Oxford Handbook of Chinese Psychology

ISBN : 9780198738572

Michael Harris Bond
752 ページ
182 x 246 mm
Oxford Library of Psychology

In recent years China has witnessed unprecedented economic growth, emerging as a powerful, influential player on the global stage. Now, more than ever, there is a great interest and need within the West to better understand the psychological and social processes that characterize the Chinese people. The Oxford Handbook of Chinese Ppsychology is the first book of its kind - a comprehensive and commanding review of Chinese psychology, covering areas of human functioning with unparalleled sophistication and complexity. In 42 chapters, leading authorities cite and integrate both English and Chinese-language research in topic areas ranging from the socialization of children, mathematics achievement, emotion, bilingualism and Chinese styles of thinking to Chinese identity, personal relationships, leadership processes and psychopathology. With all chapters accessibly written by the leading researchers in their respective fields, the reader of this volume will learn how and why China has developed in the way it has, and how it is likely to develop. In addition, the book shows how a better understanding of a culture so different to our own can reveal much about our own culture and sense of identity. A book of extraordinary breadth, The Oxford Handbook of Chinese Psychology ia an essential sourcebook for any scholar or practitioner attempting to understand the psychological functioning of the world's most populous country.


1. The continuing prospects for Chinese psychology
2. What is Chinese about Chinese psychology and who are the Chinese in Chinese psychology?
3. The cultured brain: Interplay of genes, brain, and culture
4. Social and emotional development in Chinese children
5. Parenting and child socialization in contemporary China
6. Language and the brain: Computational and neuroanatomical perspectives from Chinese
7. Language and literacy development in Chinese children
8. Understanding reading disabilities in Chinese: From basic research to intervention
9. Chinese bilingualism
10. Chinese children learning mathematics: From home to school.
11. The thinking styles of Chinese people
12. Approaches to learning and teaching by the Chinese
13. Chinese students' motivation and achievement
14. How unique is Chinese emotion
15. Beliefs in Chinese societies
16. The multiple frames of 'Chinese' values: From tradition to modernity and beyond
17. What do we know about the Chinese self? Illustrations with self-esteem, self-efficacy, and self-enhancement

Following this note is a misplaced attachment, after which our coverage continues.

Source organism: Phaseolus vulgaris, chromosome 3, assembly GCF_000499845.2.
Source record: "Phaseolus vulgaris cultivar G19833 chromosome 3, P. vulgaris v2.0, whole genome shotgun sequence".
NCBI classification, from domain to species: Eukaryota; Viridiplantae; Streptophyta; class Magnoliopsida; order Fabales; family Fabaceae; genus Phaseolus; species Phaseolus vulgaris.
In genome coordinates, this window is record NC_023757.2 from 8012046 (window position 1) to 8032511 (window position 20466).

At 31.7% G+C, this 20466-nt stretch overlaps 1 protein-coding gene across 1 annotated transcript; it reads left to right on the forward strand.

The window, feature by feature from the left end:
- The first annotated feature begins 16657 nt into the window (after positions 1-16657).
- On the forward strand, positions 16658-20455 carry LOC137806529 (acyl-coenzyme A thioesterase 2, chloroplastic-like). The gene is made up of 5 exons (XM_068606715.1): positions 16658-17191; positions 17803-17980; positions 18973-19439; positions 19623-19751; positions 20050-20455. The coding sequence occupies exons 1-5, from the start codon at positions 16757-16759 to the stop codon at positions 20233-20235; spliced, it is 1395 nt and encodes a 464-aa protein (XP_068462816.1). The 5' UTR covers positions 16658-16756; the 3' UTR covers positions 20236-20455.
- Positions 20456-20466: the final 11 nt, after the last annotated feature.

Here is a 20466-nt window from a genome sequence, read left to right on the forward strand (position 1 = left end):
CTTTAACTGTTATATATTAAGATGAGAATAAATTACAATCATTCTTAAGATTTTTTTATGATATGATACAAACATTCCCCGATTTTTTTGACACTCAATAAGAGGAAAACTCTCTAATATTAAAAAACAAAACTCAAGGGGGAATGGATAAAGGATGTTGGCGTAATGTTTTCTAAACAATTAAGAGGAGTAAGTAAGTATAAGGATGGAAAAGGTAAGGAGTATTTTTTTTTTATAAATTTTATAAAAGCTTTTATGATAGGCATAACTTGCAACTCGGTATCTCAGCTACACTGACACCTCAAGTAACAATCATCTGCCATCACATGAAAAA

18. From indigenous to cross-cultural personality: The case of the Chinese Personality Assessment Inventory
19. Psychology and aging in the Land of the Panda
20. Chinese well-being
21. The spirituality of the Chinese people: A critical review
22. Psychiatric disorders in the Chinese
23. Clinical neuropsychology in China
24. The tao (way) of Chinese coping
25. Illness behaviors among the Chinese
26. Community psychology in Chinese societies
27. Psychotherapy with the Chinese: An update of the work in the last decade
28. Face and morality in Confucian society
29. Chinese cooperation and competition
30. Interpersonal relationships in rapidly changing Chinese societies
31. A gender perspective on Chinese social relationships and behavior
32. Chinese cultural psychology and contemporary communication
33. Chinese political psychology: Political participation in Chinese societies
34. Chinese intergroup relations and social identity
35. Developments in Chinese leadership: Paternalism and its elaborations, moderations, and alternatives
36. Chinese consumer behavior: The effects of content, process and language
37. Chinese sports psychology
38. Chinese acculturation and adaptation
39. David C. Thomas and Yuan Liao
40. Peter B. Smith


Michael Harris Bond completed his undergraduate training in honours psychology at the University of Toronto (1966), before venturing to Stanford University where he gained a PhD in social psychology (1970). Following a post-doctoral fellowship in experimental social innovation at Michigan State University, he travelled to Japan as his wife's dependent in 1971. While she taught English, he worked as a Research Associate at Kwansei Gakuin University, studying non-verbal behaviour and beginning his first cross-cultural studies. These continued for the next 35 years, focusing on Chinese social behaviour during his first, full-time academic position at the Chinese University of Hong Kong. He moved to the Hong Kong Polytechnic University in 2009 where he is now Chair Professor of Applied Social Sciences.